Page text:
When Melodies Gather: Oral Art of the Mahra


The district of Qishn is named after al-Mahra’s second largest and historically most significant city: Qishn. The district of Qishn is bounded by the mountainous spine of Raʾs Darja to the east and by Raʾs Sharwīn to the west. While these two steep ridges sheltered Qishn from hostile incursions during the premodern era (with the exception of the Kathīrī occupation in the sixteenth century CE), the lack of any paved roads to Qishn until 2005 kept it isolated from economic development during the first three decades of the republican era. For this reason, Qishn was one of the last redoubts of the Yemeni Socialist Party after Yemeni unification, and, despite its geographical and economic disadvantages, it enjoyed effective local governance and a strong commitment to education for its young boys and girls alike.

The district of Qishn extends inland as far as the divide that separates the watershed of Wadi Źḥawn from Qishn’s inland watershed to the north and the divide that separates the watershed of Wadi Masīla from Qishn and the rest of al-Mahra to the east.

Qishn is the primary residence of the Āl ʿAfrār lineage, even though the actual capital of the ʿAfrārī sultanate was relocated to Hadiboh (also called Tamarida) on the island of Soqōṭrā in the late nineteenth century. Except for a period of Kathīrī occupation during the sixteenth century CE, Qishn was the economic and political center of al-Mahra and hosted a regular tribal assembly. To this day, it shows traces of its former wealth and prestige in its large, well-appointed (if slightly decayed) homes and mosques and the outlines of its ample agricultural plots and date palm groves worked by former slaves. Qishn was also the chief transfer point for goods moving to and from Soqōṭrā.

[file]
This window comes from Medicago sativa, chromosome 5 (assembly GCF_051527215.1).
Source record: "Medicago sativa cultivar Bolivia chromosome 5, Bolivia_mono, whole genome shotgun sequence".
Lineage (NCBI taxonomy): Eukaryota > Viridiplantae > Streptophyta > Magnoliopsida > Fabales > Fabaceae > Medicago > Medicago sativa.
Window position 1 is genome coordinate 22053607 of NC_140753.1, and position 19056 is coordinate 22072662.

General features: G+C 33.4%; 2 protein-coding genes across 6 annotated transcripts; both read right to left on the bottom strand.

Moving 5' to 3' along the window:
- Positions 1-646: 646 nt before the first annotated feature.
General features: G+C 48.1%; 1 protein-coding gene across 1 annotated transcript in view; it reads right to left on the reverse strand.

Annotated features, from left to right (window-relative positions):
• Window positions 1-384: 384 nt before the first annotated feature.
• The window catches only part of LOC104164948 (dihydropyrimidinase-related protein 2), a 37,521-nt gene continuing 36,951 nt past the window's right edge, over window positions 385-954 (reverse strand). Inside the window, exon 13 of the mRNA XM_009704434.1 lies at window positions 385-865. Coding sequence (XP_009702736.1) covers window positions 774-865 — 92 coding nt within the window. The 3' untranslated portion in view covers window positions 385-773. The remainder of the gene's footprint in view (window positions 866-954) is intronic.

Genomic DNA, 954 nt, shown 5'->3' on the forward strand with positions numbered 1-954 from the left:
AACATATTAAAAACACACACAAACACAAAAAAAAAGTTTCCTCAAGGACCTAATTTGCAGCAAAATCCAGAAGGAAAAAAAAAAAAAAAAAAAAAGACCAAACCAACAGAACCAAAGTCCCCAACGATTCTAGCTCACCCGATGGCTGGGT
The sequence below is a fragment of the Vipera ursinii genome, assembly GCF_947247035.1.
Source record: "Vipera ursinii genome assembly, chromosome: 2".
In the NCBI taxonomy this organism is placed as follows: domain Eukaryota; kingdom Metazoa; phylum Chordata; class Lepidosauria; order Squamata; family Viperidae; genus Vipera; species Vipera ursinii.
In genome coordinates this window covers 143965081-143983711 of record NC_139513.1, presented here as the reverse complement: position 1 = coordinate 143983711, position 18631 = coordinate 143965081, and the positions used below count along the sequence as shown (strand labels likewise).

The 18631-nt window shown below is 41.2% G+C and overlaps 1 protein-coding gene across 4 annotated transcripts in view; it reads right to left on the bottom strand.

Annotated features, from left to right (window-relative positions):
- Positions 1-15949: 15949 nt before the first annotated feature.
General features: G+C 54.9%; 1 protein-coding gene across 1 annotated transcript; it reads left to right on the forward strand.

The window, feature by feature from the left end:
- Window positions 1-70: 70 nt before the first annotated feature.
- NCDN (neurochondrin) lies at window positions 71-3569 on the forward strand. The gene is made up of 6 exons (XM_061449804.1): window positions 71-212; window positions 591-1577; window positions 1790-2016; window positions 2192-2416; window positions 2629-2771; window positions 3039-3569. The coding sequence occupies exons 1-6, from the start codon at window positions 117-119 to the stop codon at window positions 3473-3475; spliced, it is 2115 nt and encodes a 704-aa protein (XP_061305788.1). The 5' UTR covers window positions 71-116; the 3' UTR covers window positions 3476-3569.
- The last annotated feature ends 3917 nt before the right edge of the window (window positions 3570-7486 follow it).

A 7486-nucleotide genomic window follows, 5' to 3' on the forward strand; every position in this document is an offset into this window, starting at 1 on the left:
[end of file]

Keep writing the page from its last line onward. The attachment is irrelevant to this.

Echoing its politically significant past, an older generation of Qishnites can recall a significant amount of Arabic and Mahri poetry that related to the political and diplomatic functions of the ʿAfrārī state. Composers and transmitters of traditional political and tribal poems that have elsewhere been forgotten exist in high numbers in Qishn. For this reason, the native inhabitants of Qishn are commonly regarded across al-Mahra as being particularly eloquent.

The chief tribal lineages of Qishn are Āl ʿAfrār, Ǧeydeḥ (Ar. Jidḥī), Ḥrēzī, Ḳamṣeyt and the mšōyekh lineage Bā ʿAbduh, which supplied the ʿAfrārī sultanate with its judges.

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